This hierarchy is the second in a series I developed out of my broader population work and my 2017 Annual Survey of Museum-Goers. Please see my introductory post on why I hate Maslow's hierarchy, and why I am using his model with very strong reservations.
My second hierarchy looks at the motivations for museum visitation. At the bottom, the two broadest swaths of people: those who do not visit museums at all and those who only visit extremely casually (and probably less than once a year). Combined, this is probably about 2/3 of Americans, as both of the broader population samples I am working with validate.
Please note that one's motivation to visit a museum is not an assessment of individual worth or character. That implication is what I truly hate about Maslow's hierarchy, and one I want to be VERY clear I am not implying. I am using this graphic because it is the most accurate one I have been able to create.
As we move up the hierarchy, however, we begin to see motivations for visiting museums.
As a general model, this hierarchy works. And for museum-goers, one motivation tends to build on the next. That is, those who are intrinsically motivated also feel museums help them gain knowledge/broaden perspectives, will visit museums that have content they are specifically interested in, and enjoy museums for social reasons. Motivations tend to aggregate.
But please be mindful that what I share below isn't necessarily true for every single person. For example, an individual could fit easily in that "intrinsic, love of learning" category, but always visit museums alone. It may not even occur to them to visit with friends or family. Additionally, motivations can shift from one visit to another. I am highly intrinsically motivated in most of my museum visits, but not all; the umpteenth visit to one of my local museums is because my daughter loves it, not because of my intrinsic motivation (which disappeared around visit four, to be honest).
And finally, as I have said before, one's place on the hierarchy is not an assessment of character or worth. There are many external reasons for why someone may have higher or lower capacity for learning motivations, both intrinsic and extrinsic. I'll explore that a bit more in my third hierarchy.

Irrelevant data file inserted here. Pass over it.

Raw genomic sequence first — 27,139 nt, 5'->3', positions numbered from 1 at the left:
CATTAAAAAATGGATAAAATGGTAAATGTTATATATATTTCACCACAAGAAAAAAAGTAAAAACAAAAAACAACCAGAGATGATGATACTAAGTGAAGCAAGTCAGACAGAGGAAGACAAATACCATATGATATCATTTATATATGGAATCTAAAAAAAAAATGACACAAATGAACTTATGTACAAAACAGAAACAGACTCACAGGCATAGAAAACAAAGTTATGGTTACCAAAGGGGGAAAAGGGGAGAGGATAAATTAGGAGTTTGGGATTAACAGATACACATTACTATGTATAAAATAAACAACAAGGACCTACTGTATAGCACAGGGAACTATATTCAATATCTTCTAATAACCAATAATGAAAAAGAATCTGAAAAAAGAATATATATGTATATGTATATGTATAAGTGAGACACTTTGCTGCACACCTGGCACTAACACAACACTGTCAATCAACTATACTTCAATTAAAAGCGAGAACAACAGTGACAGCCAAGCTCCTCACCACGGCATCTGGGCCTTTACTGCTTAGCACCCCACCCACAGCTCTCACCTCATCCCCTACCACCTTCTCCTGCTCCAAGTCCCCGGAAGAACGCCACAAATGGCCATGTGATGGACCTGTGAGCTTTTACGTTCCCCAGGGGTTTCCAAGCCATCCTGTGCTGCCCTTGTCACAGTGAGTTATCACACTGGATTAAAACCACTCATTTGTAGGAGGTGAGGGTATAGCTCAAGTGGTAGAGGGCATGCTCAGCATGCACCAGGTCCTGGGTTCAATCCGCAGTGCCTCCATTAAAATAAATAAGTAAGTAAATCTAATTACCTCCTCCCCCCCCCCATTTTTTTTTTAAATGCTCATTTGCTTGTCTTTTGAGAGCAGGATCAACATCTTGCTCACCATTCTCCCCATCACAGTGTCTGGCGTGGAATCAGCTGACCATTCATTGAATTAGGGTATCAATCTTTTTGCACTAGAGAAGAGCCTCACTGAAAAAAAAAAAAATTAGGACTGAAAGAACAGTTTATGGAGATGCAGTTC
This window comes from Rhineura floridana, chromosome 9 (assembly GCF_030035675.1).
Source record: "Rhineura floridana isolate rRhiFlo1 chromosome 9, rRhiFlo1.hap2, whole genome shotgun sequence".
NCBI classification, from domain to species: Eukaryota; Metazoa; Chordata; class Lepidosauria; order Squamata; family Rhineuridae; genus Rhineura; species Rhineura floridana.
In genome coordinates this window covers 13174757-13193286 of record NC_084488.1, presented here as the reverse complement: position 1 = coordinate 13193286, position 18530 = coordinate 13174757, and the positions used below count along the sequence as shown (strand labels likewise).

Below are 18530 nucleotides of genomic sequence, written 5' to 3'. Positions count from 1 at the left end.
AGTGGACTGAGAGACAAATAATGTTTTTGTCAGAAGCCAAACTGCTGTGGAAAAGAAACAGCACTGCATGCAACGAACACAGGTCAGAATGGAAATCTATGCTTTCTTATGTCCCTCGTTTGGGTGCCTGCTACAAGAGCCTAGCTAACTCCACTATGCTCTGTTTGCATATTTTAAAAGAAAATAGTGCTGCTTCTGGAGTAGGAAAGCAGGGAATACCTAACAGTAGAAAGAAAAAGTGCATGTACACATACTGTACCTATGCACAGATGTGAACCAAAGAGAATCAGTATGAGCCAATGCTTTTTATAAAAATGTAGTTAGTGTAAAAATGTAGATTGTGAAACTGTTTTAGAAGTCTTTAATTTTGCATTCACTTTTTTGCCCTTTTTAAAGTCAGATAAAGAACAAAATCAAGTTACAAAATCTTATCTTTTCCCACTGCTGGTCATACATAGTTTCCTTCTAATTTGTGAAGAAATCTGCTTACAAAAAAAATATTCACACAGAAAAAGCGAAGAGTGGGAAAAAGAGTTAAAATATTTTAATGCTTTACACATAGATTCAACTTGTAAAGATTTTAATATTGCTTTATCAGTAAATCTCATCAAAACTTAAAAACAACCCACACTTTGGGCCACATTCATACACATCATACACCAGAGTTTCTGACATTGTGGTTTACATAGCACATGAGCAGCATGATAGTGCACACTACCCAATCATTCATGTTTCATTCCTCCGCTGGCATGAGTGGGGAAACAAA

A note about fielding research. I hold dear the idea that research for the field, about the field, should be shared with the field. But that only works when museums work together to make it possible. Since individual museums are needed to field this work, the survey also benefits participating museums on an individual level by providing benchmark data on visitation rates, motivations, attitudes and preferences, and demographic questions … all of which can then be tracked over time in the future. Participating museums are also allowed to add 1 - 2 custom questions specific to their needs.
Which means if you value this research, want more of it in the coming years, and want to track your own museum's progress over time, please support this work by enrolling your museum in the 2018 Annual Survey of Museum Goers. The fee for 2018 is only $1,000 per museum.
The questions for these surveys have been inspired by ongoing conversations within the museum field (who does/does not go to museums, why they do/do not visit, and what that means for communities) and ongoing research in the fields of education and psychology around lifelong learning and intrinsic motivation.
I respectfully acknowledge that I live and work on the traditional lands of the Duwamish people. I thank them for the care of this land, and I endeavor to help museums bring forward a more complete and inclusive history and culture in their work.